In the middle of 1964, CPI core inflation was running at 1.7% and indeed dropped to just 1.2% in 1965; unemployment was 4.5%, the same as today. And yet by the end of 1966 inflation had essentially got out of control and didn’t dip below 2% again until 1995, almost 30 years later.

 

hendry%201_0.jpg

 

It seems to me that wage or cost push inflation is far more difficult to prevent and contain than asset price inflation. It tends to bear comparison with how Hemmingway described going broke: slow at first and then devastatingly quick. It may prove especially potent right now as the labour market is tight and there are no catalysts to generate a self-correcting US recession with both central bankers and markets now  united in their desire for loose policy.

 

Look at the graph below, the unemployment rate (red) is at lows, job openings (blue) have increased beyond the hiring rate (teal) and are now approaching the unemployment rate for the first time since the Job Openings and Labor Turnover Survey data began. Ultimately robust GDP growth plus this labour tightness will lead to wage hikes and conceivably a self-sustaining inflationary cycle.

 

hendry%202_0.jpg

 

This is all the more ominous as the Fed has been reluctant to unwind its balance sheet. The largesse of this program fell to those already wealthy (“the global creditor”) and who had a low propensity to spend:
financial markets boomed, less so the real economy. However the legacy of QE plus wage gains would turn this equation on its head. It would distribute incremental dollars to those with a much higher propensity to spend. The boost to monetary velocity from widespread wage increases would start to look much more like the helicopter money that Chairman Bernanke promised back in 2002 and subsequent central bankers dared not distribute.

 

The macro shock would not necessarily be the subsequent inflation but, that by waiting to respond until later, higher policy rates might fail in the first instance to induce a recession setting off a loop begetting higher and higher rates. Let me explain: companies will continue to employ staff, and with wages increasing, it is likely that sales will hold up and, depending on whether they achieve productivity gains or not, corporate profitability might also remain firm. So companies will commit to pay staff more whilst raising prices to meet higher wage and interest payment demands where possible. Like I said, wage or cost push inflation is a very different beast to contain.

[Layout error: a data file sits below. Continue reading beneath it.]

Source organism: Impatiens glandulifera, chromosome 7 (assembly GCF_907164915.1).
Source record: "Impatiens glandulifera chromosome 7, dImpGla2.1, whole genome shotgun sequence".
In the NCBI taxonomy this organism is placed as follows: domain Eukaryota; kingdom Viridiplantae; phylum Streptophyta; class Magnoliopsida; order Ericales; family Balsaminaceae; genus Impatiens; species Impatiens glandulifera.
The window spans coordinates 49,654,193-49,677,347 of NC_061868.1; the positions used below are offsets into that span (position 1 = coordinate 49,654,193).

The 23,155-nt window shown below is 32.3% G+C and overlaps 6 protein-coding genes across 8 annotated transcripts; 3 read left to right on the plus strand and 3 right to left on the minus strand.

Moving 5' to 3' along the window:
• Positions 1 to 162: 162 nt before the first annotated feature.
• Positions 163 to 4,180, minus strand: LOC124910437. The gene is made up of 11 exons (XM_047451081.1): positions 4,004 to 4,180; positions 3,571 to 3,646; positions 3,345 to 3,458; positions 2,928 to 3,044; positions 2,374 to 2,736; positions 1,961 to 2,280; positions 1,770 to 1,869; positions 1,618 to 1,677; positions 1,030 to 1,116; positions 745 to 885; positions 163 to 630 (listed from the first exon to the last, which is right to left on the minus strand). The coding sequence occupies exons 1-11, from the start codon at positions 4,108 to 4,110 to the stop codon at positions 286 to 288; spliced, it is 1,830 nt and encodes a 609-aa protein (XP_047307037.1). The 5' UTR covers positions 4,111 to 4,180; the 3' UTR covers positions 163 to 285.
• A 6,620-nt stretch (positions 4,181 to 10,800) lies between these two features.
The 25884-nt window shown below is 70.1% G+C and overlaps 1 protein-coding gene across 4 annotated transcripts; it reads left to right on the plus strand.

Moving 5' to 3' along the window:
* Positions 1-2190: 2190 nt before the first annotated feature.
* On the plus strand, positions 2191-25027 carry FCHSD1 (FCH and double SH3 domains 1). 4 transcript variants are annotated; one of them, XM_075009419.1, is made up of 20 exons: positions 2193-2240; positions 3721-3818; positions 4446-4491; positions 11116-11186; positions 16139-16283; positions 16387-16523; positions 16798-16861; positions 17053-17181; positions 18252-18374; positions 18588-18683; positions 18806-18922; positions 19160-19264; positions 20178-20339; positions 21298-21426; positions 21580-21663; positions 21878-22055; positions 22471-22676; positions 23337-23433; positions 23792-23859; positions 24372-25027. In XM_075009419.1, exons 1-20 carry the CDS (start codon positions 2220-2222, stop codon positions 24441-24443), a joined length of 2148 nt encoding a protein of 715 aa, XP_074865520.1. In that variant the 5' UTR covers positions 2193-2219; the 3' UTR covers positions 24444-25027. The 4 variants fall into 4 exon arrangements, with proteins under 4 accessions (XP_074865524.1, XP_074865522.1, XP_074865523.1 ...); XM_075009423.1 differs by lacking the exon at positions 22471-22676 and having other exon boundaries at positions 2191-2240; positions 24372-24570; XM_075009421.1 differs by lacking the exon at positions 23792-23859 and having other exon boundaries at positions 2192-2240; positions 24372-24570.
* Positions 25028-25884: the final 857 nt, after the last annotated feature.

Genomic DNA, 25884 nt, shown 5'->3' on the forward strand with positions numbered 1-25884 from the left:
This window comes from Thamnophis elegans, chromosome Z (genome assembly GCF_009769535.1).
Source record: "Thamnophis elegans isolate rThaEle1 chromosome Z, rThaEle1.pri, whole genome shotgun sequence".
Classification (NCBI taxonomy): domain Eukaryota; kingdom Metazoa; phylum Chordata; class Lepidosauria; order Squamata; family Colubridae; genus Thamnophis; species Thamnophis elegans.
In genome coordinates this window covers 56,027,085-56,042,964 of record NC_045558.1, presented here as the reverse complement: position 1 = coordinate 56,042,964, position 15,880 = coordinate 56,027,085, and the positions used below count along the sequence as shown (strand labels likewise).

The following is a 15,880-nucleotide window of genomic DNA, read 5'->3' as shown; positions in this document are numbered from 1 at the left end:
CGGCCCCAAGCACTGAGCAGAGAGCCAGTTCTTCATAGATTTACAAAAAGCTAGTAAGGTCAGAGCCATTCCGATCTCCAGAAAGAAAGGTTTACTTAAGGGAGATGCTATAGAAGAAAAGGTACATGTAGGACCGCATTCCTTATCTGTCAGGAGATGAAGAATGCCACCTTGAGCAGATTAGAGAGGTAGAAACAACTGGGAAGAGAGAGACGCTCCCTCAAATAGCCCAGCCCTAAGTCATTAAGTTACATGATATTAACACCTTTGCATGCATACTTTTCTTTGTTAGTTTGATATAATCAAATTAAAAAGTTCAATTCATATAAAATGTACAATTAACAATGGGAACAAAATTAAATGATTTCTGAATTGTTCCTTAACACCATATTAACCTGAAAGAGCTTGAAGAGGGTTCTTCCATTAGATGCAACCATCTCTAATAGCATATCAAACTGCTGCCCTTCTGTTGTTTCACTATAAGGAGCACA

I have to say that should this scenario unfold then capital markets will be as culpable as the Fed. This year, bond investors have aggressively flattened the US yield curve. The clear message is that 1.25% overnight rates threaten to pull the US economy into recession. I disagree. I think they are undermining the ability of the Federal Reserve to respond proactively; the Fed is simply not going to hike rates under such conditions having learnt the hard way back in 1999 and 2005. But what if such flatness has more to do with the commercial investment pressure brought on by QE rather than a genuine recession threat? Could it be that the bond market’s cautionary recessionary indicator is stuck flashing RED whilst the US economy goes from strength to strength? I fear so.

 

Clearly of course no one knows. However if an inflationary path like 1966 is gestating then I fear there is very little chance that anything timely will be done about it. Rate hikes will continue to be sparse, we only have one quarter point hike predicted between now and the end of 2019, which if fulfilled will be highly unlikely to spark a severe recession. Most likely the US economy will continue to grow and the labour market will tighten making a larger adjustment to rates in the future inevitable.

 

And so QE could conceivably end up doing what it was always supposed to do in the first place: find its way through the financial system to increase, not decrease, interest rates. This scenario would diminish greatly if bond curves steepened a lot now and gave the Fed the credibility to hike. Sadly I just don’t see this happening. They will steepen of course but I fear only after the virus of cost push inflation is released into the global hothouse.